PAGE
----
Broadly recruited synaptic inhibition in upper L2/3 neuronsHowever, The broader inhibitory sidebands in the upper L2/3compared with L4 do not necessarily indicate broader orstronger inhibitory inputs because, in principle, nonlinearspike thresholding effects per se can lead to broader inhibitorysidebands as information is transferred to the next layer ofneurons. In addition, the lateral suppression phenomenon it-self involves subcortical mechanisms (Kopp-Scheinpflug etal., 2002; Higley and Contreras, 2003; Xie et al., 2007). Tofurther examine potential cortical synaptic mechanisms un-derlying the observed TRF refinement, we performed in vivowhole-cell voltage-clamp recordings in the A1 (see Materialsand Methods). By clamping the membrane potential of the cellat �70 and 0 mV, its excitatory and inhibitory synaptic TRFswere revealed separately. Two example cells are shown in Fig-ure 3, A and B. Although the frequency ranges of inhibitoryand excitatory responses looked similar in the L4 cell (Fig. 3A),the inhibitory TRF was apparently broader than its excitatorycounterpart in the upper L2/3 cell (Fig. 3B). Comparisons ofinhibitory and excitatory frequency ranges at the same inten-sity level are given for more example cells (Fig. 3C,D). Theenvelope for peak response amplitudes depicted the frequencytuning curve of synaptic input. As shown by the superimposedinhibitory (black) and excitatory (red) tuning curves (Fig.
3C,D, right), the inhibitory frequency range was broader thanthe excitatory counterpart in all the example upper L2/3 cells,whereas they were similar in the L4 cells.
We summarized the bandwidth of synaptic tuning, definedas the total frequency range of evoked synaptic responses, at 20dB above the intensity threshold of excitatory TRF (i.e.,BW20). This intensity level was comparable with that of 10 dBabove the threshold of spike TRF, because the spike TRFthreshold was usually 10 dB higher than the subthreshold TRFthreshold (data not shown). The total frequency range of in-hibition was significantly broader than that of excitation in theupper L2/3 neurons (Fig. 4A). In contrast, in L4 cells, excita-tion and inhibition had similar bandwidths (Fig. 4A), which isconsistent with previous reports in the rat A1 (Wu et al., 2008;Sun et al., 2010) and mouse A1 (Tan and Wehr, 2009; Zhou etal., 2014). There was no difference in excitatory frequencyrange between the upper L2/3 and L4 cells ( p � 0.5, t test),whereas the inhibitory frequency range was significantlybroader in the upper L2/3 than L4 cells ( p � 0.05, t test). Inother words, inhibition was more broadly recruited than ex-citation in upper L2/3 neurons, which may contribute to theirbroader inhibitory sidebands compared with L4 cells. Indeed,in the upper L2/3 cells, the frequency range of synaptic inhi-bition, measured at 60 dB SPL, was comparable with the sumof spike response range and inhibitory sideband width (Fig.4B). This finding suggests that the synaptic inhibition evokedby a preceding tone can contribute to the suppressive region asrevealed by two-tone stimulation. Figure 4C shows the distri-bution of the bandwidth ratio between excitatory and inhibi-tory frequency ranges across cortical depths of recorded cells.The plot further demonstrates that cells in the upper L2/3possessed broader inhibition than excitation, whereas cells inthe lower L2/3 and L4 exhibited similar bandwidths for exci-tation and inhibition.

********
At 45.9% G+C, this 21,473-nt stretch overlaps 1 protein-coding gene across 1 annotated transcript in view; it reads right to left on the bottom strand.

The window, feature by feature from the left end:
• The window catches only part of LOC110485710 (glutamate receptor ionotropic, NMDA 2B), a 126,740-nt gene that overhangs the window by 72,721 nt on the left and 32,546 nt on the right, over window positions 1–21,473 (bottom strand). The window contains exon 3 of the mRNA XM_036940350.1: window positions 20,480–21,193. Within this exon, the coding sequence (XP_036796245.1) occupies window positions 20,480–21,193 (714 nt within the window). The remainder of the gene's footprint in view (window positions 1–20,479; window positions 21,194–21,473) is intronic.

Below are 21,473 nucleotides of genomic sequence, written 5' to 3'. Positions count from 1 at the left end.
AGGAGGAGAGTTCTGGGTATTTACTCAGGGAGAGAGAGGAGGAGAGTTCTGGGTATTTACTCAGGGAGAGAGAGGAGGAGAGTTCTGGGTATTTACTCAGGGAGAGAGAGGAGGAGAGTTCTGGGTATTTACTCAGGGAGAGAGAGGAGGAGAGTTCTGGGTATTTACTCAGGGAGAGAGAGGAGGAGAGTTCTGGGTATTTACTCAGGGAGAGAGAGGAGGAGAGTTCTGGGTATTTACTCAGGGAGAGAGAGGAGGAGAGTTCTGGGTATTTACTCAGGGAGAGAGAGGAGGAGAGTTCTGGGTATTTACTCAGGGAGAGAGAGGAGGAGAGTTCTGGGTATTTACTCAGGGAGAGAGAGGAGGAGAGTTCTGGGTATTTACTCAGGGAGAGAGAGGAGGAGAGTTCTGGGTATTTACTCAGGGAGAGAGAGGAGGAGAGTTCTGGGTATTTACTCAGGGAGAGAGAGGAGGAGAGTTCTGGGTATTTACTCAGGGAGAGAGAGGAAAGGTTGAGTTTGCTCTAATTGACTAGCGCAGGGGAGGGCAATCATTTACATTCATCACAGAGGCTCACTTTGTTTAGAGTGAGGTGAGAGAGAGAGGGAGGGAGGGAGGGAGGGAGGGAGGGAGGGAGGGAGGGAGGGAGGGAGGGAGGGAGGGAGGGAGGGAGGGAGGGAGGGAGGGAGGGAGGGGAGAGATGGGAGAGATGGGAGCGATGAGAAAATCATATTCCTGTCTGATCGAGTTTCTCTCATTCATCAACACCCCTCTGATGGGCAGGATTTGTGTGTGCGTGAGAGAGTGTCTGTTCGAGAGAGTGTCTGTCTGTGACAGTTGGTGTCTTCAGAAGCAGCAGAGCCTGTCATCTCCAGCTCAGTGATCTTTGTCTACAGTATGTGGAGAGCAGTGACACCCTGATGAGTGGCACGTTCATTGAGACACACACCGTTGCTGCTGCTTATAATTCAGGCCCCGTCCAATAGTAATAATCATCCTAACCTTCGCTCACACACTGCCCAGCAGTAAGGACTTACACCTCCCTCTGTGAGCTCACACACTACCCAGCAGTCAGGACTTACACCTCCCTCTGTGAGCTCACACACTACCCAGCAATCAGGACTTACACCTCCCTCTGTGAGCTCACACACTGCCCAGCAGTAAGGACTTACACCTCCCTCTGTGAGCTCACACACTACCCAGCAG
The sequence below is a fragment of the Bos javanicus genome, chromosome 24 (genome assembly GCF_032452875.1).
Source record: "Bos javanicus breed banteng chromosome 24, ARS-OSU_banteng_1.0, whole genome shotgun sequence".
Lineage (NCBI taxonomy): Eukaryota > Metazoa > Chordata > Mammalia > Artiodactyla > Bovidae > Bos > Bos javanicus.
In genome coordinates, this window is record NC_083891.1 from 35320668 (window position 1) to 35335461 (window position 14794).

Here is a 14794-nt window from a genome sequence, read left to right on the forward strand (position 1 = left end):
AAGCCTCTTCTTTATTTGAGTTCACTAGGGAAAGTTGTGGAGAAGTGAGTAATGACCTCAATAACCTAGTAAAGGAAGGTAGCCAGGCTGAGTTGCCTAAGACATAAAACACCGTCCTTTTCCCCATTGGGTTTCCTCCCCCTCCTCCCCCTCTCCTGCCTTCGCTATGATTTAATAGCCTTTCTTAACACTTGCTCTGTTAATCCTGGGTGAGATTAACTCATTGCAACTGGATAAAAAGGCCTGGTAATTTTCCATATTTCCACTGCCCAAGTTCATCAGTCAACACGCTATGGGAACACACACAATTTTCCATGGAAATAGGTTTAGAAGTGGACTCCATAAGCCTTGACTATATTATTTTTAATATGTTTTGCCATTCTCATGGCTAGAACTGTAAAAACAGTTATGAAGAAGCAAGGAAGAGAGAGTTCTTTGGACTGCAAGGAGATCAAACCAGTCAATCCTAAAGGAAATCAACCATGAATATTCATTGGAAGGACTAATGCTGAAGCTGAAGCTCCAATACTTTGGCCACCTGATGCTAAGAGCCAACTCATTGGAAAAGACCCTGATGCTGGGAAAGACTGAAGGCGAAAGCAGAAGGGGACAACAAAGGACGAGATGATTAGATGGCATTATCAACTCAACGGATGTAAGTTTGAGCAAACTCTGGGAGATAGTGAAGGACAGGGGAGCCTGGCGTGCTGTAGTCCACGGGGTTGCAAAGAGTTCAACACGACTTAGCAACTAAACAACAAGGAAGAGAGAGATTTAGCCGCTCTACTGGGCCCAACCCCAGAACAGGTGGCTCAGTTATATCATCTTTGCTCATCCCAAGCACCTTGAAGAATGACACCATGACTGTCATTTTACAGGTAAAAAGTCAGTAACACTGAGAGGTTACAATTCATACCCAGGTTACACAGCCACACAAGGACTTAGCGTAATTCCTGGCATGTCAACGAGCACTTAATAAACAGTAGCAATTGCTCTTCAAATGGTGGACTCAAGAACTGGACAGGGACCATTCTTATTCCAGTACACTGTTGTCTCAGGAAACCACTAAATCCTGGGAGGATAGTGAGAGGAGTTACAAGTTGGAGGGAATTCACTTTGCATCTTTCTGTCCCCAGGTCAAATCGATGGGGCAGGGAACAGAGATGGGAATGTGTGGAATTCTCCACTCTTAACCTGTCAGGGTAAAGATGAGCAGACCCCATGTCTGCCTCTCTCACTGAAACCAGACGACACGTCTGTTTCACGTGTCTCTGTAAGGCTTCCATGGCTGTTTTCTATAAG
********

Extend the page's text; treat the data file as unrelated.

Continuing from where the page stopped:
We also examined the temporal relationship between excit-atory and inhibitory inputs. As shown in Figure 4D, the onsetlatencies of both excitation and inhibition evoked by best-frequency (BF) tones were significantly longer in the upperL2/3 than L4 neurons. Consistent with the observation on
Figure 2. Broader inhibitory sidebands in the upper L2/3 than L4. A, One-tone and two-tone stimulation experiments in an example L4 neuron. Blue, PSTH for the responses to the one-tonestimulation. Red, PSTH for the responses to the two-tone stimulation. Blue curve labels the boundary of the spike TRF of the cell. Red curve labels the boundary of the suppressive region tested withthe two-tone stimulation. The interval between the two curves (marked by the double arrowhead) was defined as the inhibitory sideband. Bottom, Color map on the left depicts the suppressiveregion, and color map on the right depicts the spike TRF of the cell. Scale, 15 and 20 Hz for maximum. B, Spike TRF and suppressive region of an example L2/3 neuron. Data are presented in a similarmanner as in A. Scale, 40 and 50 Hz for maximum. C, Average widths of inhibitory sidebands (quantified at 20 dB above the TRF intensity threshold) of L4 (n � 13) and L2/3 (n � 17) neurons. **p �0.01, t test.